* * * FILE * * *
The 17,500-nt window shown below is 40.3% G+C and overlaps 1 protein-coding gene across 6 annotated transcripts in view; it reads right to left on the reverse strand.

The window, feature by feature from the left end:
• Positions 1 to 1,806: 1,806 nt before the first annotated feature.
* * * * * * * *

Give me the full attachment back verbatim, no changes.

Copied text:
The 17,500-nt window shown below is 40.3% G+C and overlaps 1 protein-coding gene across 6 annotated transcripts in view; it reads right to left on the reverse strand.

The window, feature by feature from the left end:
• Positions 1 to 1,806: 1,806 nt before the first annotated feature.